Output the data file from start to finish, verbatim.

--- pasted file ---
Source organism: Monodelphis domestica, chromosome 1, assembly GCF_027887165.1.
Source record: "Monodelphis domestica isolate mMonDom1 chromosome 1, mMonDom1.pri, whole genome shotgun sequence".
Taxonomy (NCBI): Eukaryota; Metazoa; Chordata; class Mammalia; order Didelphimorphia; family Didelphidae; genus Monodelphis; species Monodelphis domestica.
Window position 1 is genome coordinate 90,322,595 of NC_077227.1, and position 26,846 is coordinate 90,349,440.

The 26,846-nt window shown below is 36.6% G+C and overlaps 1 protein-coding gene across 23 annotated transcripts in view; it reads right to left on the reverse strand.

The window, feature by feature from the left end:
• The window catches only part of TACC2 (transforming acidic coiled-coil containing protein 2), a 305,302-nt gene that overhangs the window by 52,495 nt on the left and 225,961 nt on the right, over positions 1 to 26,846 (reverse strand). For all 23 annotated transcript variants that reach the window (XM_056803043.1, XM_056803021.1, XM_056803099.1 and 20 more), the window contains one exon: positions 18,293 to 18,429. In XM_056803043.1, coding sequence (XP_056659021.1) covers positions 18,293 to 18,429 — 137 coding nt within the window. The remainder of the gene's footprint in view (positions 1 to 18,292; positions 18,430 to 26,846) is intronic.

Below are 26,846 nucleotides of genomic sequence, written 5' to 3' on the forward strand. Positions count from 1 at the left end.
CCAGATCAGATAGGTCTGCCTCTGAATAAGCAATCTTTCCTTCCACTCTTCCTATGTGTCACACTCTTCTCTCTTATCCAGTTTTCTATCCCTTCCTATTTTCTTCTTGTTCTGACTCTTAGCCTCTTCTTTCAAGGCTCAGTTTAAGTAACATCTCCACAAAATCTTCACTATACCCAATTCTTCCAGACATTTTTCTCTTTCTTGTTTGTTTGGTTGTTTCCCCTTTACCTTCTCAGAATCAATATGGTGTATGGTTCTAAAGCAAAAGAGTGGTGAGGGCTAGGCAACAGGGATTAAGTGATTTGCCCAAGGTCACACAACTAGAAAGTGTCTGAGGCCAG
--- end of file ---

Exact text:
Source organism: Monodelphis domestica, chromosome 1, assembly GCF_027887165.1.
Source record: "Monodelphis domestica isolate mMonDom1 chromosome 1, mMonDom1.pri, whole genome shotgun sequence".
Taxonomy (NCBI): Eukaryota; Metazoa; Chordata; class Mammalia; order Didelphimorphia; family Didelphidae; genus Monodelphis; species Monodelphis domestica.
Window position 1 is genome coordinate 90,322,595 of NC_077227.1, and position 26,846 is coordinate 90,349,440.

The 26,846-nt window shown below is 36.6% G+C and overlaps 1 protein-coding gene across 23 annotated transcripts in view; it reads right to left on the reverse strand.

The window, feature by feature from the left end:
• The window catches only part of TACC2 (transforming acidic coiled-coil containing protein 2), a 305,302-nt gene that overhangs the window by 52,495 nt on the left and 225,961 nt on the right, over positions 1 to 26,846 (reverse strand). For all 23 annotated transcript variants that reach the window (XM_056803043.1, XM_056803021.1, XM_056803099.1 and 20 more), the window contains one exon: positions 18,293 to 18,429. In XM_056803043.1, coding sequence (XP_056659021.1) covers positions 18,293 to 18,429 — 137 coding nt within the window. The remainder of the gene's footprint in view (positions 1 to 18,292; positions 18,430 to 26,846) is intronic.

Below are 26,846 nucleotides of genomic sequence, written 5' to 3' on the forward strand. Positions count from 1 at the left end.
CCAGATCAGATAGGTCTGCCTCTGAATAAGCAATCTTTCCTTCCACTCTTCCTATGTGTCACACTCTTCTCTCTTATCCAGTTTTCTATCCCTTCCTATTTTCTTCTTGTTCTGACTCTTAGCCTCTTCTTTCAAGGCTCAGTTTAAGTAACATCTCCACAAAATCTTCACTATACCCAATTCTTCCAGACATTTTTCTCTTTCTTGTTTGTTTGGTTGTTTCCCCTTTACCTTCTCAGAATCAATATGGTGTATGGTTCTAAAGCAAAAGAGTGGTGAGGGCTAGGCAACAGGGATTAAGTGATTTGCCCAAGGTCACACAACTAGAAAGTGTCTGAGGCCAG